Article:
In 2010, the Domaine Louis Bovard made available a 4500-metre plot of land on the heights of the village of Rivaz, to create the Conservatoire Mondial du Chasselas, under the aegis of the Retraites populaires, in partnership with the Agroscope of Changins-Wädenswil and the Cantonal Office of Viticulture.
The Conservatory currently houses 19 varieties of different Chasselas and serves as a showcase for the grape variety.
The lower part of the Conservatory, which constitutes the ampelographic collection, brings together 19 varieties, mainly white, but also red and pink. It allows the general public to learn to appreciate the quality and richness of Chasselas. From July to September, one can appreciate the differences in colour and shape of the bunches, as well as the diversity of the foliage.
The middle part is occupied by 5 selections formerly common in the Canton of Vaud: Fendant roux, Vert de la Côte, Giclet, Blanchette and Bois rouge. 400 plants of each of these varieties have been planted for the purpose of comparing their respective potentials. Giclet and Bois rouge proved to be the most interesting.
In the upper part, under the aegis of the Federal Office of Agriculture and in collaboration with Agroscope, our estate planted five new massal selections from these two old varieties in 2020. They are destined to shape the vineyard of the future (cultural and oenological potential, climate change). The first harvest is scheduled for 2023.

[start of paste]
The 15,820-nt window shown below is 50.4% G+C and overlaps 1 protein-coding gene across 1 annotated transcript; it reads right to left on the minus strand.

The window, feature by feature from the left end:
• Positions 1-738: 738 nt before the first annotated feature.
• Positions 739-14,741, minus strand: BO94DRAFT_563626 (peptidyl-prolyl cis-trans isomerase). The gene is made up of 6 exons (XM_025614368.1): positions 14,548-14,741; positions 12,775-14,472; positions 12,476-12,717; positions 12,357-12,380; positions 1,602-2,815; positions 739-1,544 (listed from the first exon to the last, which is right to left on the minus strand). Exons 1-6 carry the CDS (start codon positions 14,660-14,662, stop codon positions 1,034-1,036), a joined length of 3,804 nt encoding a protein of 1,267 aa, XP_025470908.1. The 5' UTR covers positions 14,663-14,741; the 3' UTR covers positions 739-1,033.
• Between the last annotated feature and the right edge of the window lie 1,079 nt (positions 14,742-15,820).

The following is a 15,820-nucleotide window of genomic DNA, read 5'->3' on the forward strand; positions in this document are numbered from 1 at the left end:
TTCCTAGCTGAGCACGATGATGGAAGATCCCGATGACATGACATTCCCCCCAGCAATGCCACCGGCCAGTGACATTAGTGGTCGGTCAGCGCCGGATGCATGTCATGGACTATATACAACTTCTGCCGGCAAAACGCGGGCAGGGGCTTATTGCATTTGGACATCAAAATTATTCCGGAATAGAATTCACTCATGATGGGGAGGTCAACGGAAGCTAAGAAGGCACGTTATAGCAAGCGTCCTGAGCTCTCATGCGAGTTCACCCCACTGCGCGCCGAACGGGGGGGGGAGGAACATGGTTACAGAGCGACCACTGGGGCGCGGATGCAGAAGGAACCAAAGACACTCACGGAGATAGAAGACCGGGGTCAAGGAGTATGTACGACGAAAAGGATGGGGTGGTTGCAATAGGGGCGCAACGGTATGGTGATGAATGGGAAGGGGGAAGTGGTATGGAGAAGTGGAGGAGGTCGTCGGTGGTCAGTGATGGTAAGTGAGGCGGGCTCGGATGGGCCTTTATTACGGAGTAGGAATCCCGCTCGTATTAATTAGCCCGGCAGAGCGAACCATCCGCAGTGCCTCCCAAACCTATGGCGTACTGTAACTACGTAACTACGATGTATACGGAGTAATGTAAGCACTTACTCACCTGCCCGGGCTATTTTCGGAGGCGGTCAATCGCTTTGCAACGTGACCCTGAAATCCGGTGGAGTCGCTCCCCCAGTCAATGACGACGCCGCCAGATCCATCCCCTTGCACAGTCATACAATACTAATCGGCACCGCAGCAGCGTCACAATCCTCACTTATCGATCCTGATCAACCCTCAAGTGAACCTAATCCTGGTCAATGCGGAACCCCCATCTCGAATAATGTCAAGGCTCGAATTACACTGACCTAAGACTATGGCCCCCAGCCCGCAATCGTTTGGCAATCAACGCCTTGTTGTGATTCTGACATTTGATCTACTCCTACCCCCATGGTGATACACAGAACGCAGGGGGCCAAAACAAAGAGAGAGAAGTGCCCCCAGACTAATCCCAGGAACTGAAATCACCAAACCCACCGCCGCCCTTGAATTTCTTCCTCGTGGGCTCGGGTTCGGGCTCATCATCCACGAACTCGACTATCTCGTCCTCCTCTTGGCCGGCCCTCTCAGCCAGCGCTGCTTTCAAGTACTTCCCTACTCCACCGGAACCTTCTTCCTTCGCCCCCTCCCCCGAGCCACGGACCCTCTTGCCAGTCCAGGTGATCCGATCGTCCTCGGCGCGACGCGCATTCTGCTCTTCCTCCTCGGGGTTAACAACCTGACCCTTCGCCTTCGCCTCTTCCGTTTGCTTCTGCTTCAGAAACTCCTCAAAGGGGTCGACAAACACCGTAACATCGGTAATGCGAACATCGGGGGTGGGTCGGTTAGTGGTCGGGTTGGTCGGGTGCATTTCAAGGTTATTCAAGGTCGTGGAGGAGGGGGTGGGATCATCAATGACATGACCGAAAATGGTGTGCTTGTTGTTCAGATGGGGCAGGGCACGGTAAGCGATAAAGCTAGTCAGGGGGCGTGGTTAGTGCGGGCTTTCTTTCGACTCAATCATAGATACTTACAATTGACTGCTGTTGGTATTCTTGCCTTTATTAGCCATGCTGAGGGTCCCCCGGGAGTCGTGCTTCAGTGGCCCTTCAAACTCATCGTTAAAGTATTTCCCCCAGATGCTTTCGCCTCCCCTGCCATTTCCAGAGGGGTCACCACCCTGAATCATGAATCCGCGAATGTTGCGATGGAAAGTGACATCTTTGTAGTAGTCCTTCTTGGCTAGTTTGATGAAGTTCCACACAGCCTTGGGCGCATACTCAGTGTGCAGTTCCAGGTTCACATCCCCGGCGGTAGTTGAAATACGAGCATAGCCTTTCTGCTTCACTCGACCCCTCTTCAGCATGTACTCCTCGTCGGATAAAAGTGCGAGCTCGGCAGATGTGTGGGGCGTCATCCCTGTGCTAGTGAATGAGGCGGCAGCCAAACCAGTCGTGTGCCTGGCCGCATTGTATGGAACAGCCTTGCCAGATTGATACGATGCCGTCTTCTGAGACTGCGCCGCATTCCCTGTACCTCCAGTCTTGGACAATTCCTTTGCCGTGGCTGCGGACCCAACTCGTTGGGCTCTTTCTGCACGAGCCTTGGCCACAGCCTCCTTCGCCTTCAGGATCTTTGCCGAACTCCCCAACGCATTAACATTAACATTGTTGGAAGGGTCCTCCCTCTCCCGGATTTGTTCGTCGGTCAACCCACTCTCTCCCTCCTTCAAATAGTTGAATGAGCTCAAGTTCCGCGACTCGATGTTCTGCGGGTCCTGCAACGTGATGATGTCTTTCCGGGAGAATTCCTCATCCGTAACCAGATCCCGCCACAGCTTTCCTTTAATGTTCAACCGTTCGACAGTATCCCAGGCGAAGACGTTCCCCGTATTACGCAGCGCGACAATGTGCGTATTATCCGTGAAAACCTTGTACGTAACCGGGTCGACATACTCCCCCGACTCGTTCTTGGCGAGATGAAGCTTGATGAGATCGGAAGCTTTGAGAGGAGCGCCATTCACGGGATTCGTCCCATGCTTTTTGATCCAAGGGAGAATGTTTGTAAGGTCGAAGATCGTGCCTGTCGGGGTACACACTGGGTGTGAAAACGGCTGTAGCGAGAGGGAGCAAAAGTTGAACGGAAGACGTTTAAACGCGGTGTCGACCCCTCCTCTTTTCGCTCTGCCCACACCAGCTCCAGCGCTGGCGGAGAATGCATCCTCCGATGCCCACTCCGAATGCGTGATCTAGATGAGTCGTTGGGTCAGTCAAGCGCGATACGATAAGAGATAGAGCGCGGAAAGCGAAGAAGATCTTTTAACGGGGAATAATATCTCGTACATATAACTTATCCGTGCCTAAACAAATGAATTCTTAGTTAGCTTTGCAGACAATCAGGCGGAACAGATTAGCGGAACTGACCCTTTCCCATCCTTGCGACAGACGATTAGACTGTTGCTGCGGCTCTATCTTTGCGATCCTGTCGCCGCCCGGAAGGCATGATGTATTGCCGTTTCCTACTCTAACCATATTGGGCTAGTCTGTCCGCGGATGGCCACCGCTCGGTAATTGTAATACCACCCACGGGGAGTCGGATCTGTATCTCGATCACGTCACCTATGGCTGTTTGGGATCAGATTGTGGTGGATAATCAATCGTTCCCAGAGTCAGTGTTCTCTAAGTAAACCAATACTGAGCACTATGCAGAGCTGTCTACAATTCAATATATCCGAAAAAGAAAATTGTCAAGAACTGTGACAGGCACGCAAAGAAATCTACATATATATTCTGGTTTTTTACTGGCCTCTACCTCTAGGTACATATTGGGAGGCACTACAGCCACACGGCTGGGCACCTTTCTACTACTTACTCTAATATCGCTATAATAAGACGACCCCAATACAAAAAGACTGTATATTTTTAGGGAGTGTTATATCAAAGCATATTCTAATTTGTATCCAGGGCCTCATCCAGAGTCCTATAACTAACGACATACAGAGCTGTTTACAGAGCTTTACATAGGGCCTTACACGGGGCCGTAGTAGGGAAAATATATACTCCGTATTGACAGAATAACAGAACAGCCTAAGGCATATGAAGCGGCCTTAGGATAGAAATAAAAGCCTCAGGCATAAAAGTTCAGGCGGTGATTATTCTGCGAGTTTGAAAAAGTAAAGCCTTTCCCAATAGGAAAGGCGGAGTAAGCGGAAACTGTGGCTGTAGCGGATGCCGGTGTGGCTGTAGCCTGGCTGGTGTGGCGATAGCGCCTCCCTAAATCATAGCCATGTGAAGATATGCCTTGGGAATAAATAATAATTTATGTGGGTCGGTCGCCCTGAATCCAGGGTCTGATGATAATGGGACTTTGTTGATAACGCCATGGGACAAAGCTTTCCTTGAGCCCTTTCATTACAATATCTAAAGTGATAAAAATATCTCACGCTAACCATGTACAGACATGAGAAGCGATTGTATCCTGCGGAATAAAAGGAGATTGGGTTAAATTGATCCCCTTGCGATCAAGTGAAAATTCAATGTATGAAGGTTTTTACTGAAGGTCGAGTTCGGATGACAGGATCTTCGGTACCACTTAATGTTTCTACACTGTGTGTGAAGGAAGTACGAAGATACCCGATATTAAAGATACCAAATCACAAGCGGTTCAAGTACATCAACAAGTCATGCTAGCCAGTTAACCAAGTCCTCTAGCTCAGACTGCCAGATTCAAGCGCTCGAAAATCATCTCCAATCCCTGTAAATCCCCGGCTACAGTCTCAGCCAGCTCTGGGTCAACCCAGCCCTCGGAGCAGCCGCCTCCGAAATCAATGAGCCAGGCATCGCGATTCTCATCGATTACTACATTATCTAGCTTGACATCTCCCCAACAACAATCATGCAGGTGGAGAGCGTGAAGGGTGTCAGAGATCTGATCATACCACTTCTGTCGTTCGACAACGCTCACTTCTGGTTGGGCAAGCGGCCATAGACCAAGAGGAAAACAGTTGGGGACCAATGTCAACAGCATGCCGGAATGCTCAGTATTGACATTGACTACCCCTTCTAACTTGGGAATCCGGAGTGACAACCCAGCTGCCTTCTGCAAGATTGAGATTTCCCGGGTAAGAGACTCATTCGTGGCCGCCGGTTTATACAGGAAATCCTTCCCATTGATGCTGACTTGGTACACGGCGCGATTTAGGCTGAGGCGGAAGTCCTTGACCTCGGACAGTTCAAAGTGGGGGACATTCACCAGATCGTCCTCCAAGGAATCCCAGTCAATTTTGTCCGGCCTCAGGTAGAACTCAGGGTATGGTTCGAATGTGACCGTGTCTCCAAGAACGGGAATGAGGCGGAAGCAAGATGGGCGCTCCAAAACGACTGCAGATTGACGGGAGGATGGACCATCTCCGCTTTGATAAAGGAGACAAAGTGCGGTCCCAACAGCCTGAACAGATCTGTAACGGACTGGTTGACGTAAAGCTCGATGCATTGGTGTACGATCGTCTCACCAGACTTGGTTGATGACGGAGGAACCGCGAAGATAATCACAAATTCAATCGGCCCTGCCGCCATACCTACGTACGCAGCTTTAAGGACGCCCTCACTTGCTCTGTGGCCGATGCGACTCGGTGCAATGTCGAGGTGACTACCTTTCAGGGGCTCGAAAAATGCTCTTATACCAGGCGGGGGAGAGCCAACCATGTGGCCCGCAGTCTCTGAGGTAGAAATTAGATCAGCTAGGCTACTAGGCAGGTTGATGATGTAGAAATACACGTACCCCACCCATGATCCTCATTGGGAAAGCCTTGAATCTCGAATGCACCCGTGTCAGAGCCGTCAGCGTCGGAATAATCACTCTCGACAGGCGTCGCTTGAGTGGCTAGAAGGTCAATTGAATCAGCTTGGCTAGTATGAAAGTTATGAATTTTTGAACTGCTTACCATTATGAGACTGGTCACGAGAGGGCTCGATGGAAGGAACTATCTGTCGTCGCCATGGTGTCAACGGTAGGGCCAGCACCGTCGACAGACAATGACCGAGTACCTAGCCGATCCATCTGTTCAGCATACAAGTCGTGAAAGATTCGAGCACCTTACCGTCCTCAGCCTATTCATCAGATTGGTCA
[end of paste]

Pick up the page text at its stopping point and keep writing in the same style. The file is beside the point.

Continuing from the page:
The wines settle down as fall progresses in Lavaux, after the relatively turbulent initial phases of the winemaking process. They begin to mature in the wine cellar.
Mother Nature does things well, but we watch carefully over the way the wines progress, following their evolution with passion and humility.
The vinification of Chasselas
The grapes are harvested by hand, crushed then pressed in pneumatic presses. After 24 to 48 hours of static settling, the must is placed in oak vats, where alcoholic and malolactic fermentations follow one another. The wines are then aged on fine lees, with stirring, until bottling.
The Saint-Saphorin Fumé is matured in new barrels, which gives an aromatic profile and in-mouth tension that makes this a high-quality wine for gastronomy.
Ilex, which comes from the Grand Cru Calamin terroir, is matured in barrels without malolactic fermentation in order to develop a gourmet freshness and acidity, and to give it an aging potential of more than 20 years.
Success is in the detail. Only through testing can innovation and progress be made. So in 2009, the Domaine Louis Bovard decided to invest in the construction of a 200 m2 cellar in the basement, allowing to control by hot and cold more than 40 micro-vinifications and to better respect the specificities of each parcel or to test other grape varieties, in the hope to see them served one day at your table.
The Domaine Louis Bovard's wines, over the last 5 years, have obtained: